FT A level Politics
the Ukraine Crisis, 2014: an Analysis of How it Unfolds and What Lies Underneath it
Over years of the post-Soviet Era, the former member states of the Warsaw Pact have remained close ties—if not hostility—with the Russian Federation. From the direct military intervention in the Moldavian civil conflict with unconstitutionally seceded Transnistria, in 1992, to the Russo-Georgian War of 2008, Russia had been playing a crucial role interfering the Eastern European politics.
In February 2014, the protesters in Kiev stirred up the Euromaidan Revolution which removed President Viktor Yanukovych from administration and pushed the domestic politics off the cliff into chaos. The Populist leader Viktor Yushchenko, the anti-Russian presidential candidate, who lost to his opponent in the election 2010, gained power as a interim president of Ukraine.
At the meantime, several Russian military incursion took place in Ukraine. Protests were taking place in Crimea. Backing-uped by the Russian government, a referendum was held over the disputed status of Crimea. It resulted in 97% of the population in Crimea supported joining the Russian Federation.
In response to the referendum, most western countries, including EU and the US, refused to recognize the legitimacy of the annexation. In March, the UN called for a general assembly voting on a drafted resolution in address to the crisis happening in Crimea. The resolution denounced the legal status of a Russian Crimea, and condemned Russia’s violation of Ukraine’s sovereignty. However, even under the hostile opposition of the EU and the US, along with their warnings of imposing sanctions, Russia, as a member of the UN Security Council still vetoed the resolution regardless of 100 ayes out of in total 169 votes, with 58 abstentions.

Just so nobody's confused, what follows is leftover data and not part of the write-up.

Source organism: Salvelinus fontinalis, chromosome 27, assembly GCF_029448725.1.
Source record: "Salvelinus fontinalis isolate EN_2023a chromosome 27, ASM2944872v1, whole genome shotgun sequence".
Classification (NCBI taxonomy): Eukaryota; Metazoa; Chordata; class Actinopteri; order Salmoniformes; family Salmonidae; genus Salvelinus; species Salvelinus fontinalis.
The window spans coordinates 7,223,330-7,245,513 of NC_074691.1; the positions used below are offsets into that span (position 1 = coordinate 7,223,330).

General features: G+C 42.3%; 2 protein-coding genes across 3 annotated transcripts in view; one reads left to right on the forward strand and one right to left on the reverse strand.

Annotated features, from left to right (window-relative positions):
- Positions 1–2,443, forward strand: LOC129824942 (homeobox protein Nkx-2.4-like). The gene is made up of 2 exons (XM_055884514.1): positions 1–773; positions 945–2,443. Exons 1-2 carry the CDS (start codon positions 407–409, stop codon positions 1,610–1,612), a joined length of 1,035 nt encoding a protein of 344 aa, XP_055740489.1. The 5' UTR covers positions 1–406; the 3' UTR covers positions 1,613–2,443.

Until now Crimea remained a disputed area—controlled and governed by Russia but largely still recognized as a part of Ukraine.
The Ukraine Crisis is the most recent of the major post-Soviet crises regarding the Russian intervention in Eastern European Politics and intention to monitor the sovereignty of those states. Prospectively, the crisis can be analyzed based on two different point of views: that of Russia, and that of the West.
Crimea, Our Brother
The presidential address to the Ukraine Crisis of Vladimir Putin read that, ‘...In people’s hearts and minds, Crimea has always been an inseparable part of Russia.’ (The Kremlin, Moscow, 2014) It seems really hard to actually determine how convincing that statement was to its audience—the rest of the world, or just the Russians themselves and their counterpart, the Ukrainians. Despite all the Soviet affiliation, Ukraine has always preserved its own distinctive national identity until for the first time in its history when it sworn into the Russia with the Proclamation of Republic in 1917. Since then its status as a state dangled between being a part of Russia, or the USSR, or...